In “The Prophetic Arts of Sylvia Bubalo,” we meet the artist through her own words and images as well as through the reflections of those who knew her in life or who have responded to her work. This has been made possible by the generosity of our contributors as well as by the meticulous care with which her brother, the historian and scholar Leonard Gross, has catalogued and curated her paintings and poetry. Sylvia’s grandniece, Miriam Kirchner Gross, assisted with the selection and arrangement of the poetry. Sylvia’s “Artist Statement” serves to introduce her intention and vision to the reader. “Point of Entry,” Sylvia’s autobiography in poetry, along with related paintings and drawings, reveals connections between her artistic vocation, her faith, and the Mennonite community. Bob Regier, a visual artist and friend of Sylvia and Vladimir Bubalo, offers a reflection on the days when all three of them were students at the Art Institute of Chicago. John Blosser, a visual artist and Professor of Art at Goshen College, engages Sylvia in conversation in a rare interview. Dawn Ruth Nelson, author ofA Mennonite Woman: Exploring Spiritual Life and Identity, writes about her recent discovery of Sylvia’s visual testimony and how it spoke to her own spiritual journey as a Mennonite woman. Reproductions of Sylvia’s artwork are interspersed throughout the essays and poetry.

Sylvia’s vibrant engagement with Bible stories, reminiscent of the Jewish practice of Midrash or wrestling with the text, reveals a living faith that demanded her full resources as an artist. On the other hand, she was an outspoken critic of what she considered to be ossified practices and traditions among the Mennonites of her Pennsylvania community, especially those pertaining to women. In “Point of Entry” she recalls:

"So in baptism they said: 'Do you choose Christ and / (or) the church?' And she said: 'I choose Christ. (I can't handle the church).'"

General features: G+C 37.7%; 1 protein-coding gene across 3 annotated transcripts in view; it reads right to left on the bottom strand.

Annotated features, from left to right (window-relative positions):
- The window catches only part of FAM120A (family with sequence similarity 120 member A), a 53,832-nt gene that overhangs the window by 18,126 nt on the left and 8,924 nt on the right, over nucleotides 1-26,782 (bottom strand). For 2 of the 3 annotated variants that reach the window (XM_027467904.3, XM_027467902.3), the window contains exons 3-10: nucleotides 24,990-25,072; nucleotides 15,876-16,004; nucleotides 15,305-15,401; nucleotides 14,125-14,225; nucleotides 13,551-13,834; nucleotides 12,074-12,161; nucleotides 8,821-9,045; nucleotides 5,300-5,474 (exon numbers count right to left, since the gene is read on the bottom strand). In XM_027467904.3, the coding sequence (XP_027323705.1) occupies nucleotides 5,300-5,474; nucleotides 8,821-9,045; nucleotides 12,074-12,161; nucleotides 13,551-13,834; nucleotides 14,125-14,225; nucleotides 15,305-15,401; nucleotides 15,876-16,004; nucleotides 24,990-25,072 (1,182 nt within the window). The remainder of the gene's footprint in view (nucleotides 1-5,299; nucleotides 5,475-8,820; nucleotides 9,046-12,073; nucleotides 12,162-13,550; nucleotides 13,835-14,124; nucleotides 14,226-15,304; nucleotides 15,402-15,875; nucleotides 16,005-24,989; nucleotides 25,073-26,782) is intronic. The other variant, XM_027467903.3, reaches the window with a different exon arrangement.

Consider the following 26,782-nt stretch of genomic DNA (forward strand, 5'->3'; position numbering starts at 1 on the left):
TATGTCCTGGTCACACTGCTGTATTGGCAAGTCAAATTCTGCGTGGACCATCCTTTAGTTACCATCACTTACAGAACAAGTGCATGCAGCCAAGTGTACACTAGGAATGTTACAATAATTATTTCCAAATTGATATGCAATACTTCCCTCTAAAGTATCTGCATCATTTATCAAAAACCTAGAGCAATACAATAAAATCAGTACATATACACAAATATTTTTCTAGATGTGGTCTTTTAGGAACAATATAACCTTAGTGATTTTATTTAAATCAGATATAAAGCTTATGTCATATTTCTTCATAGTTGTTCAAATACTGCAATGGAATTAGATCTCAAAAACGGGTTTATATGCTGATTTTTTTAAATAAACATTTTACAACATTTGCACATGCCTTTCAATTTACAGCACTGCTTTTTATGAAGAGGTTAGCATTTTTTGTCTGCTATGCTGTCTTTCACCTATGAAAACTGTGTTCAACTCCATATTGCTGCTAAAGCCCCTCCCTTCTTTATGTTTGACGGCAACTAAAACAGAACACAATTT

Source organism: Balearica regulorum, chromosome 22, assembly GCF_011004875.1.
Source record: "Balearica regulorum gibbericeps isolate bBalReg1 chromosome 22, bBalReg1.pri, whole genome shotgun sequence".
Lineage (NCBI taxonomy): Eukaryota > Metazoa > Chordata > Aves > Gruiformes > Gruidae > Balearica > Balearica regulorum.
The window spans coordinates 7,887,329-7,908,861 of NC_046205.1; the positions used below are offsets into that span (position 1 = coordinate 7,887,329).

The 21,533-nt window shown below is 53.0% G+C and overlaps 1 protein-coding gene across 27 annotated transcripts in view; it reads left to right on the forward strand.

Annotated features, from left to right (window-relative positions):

Sylvia’s painting, “La Paloma,” portrays a stylized one-eyed woman in a flowered conservative Mennonite dress and an army helmet, sitting atop a dismantled weapon, her axe on the ground, and a dove flag, whose pole rises from the gun. One version of this painting includes the word “coraje,” which is Spanish for "rage.” According to medical anthropologist Marcia Good, women are said to have "coraje” . . . to have “nerve” . . . an expression that blends fury and courage to express an effort to surmount injustice.

Yet, as noted in a letter to scholar Reinhild Kauenhoven Janzen, it was the Christ-like spirit of many Mennonite men and women in the church, as well as the enthusiasm of her newly converted husband, the artist Vladimir Bubalo, at having discovered in the Mennonites a Church that preached the gospel of peace, that emboldened and sustained Sylvia in her efforts to conduct a ministry of art in conversation with the church. Sylvia Bubalo wrote to Janzen: “Both my grandmother and my parents and certain singular men and women taught or emanated the Christ-love. It stopped me short of rage, giving me resolve instead to become one of the voices of the same Passionate Love.” (“Art as an Act of Faith: Sylvia Gross Bubalo,”The Mennonite Quarterly Review, July 1998, 389.)

The Mennonite Historical Library at Goshen College has accepted the gift of Sylvia Bubalo’s paintings, the first major collection by an artist in its holdings, and the Archives of the Mennonite Church USA, her writings and papers.

Ann Hostetler, Guest Editor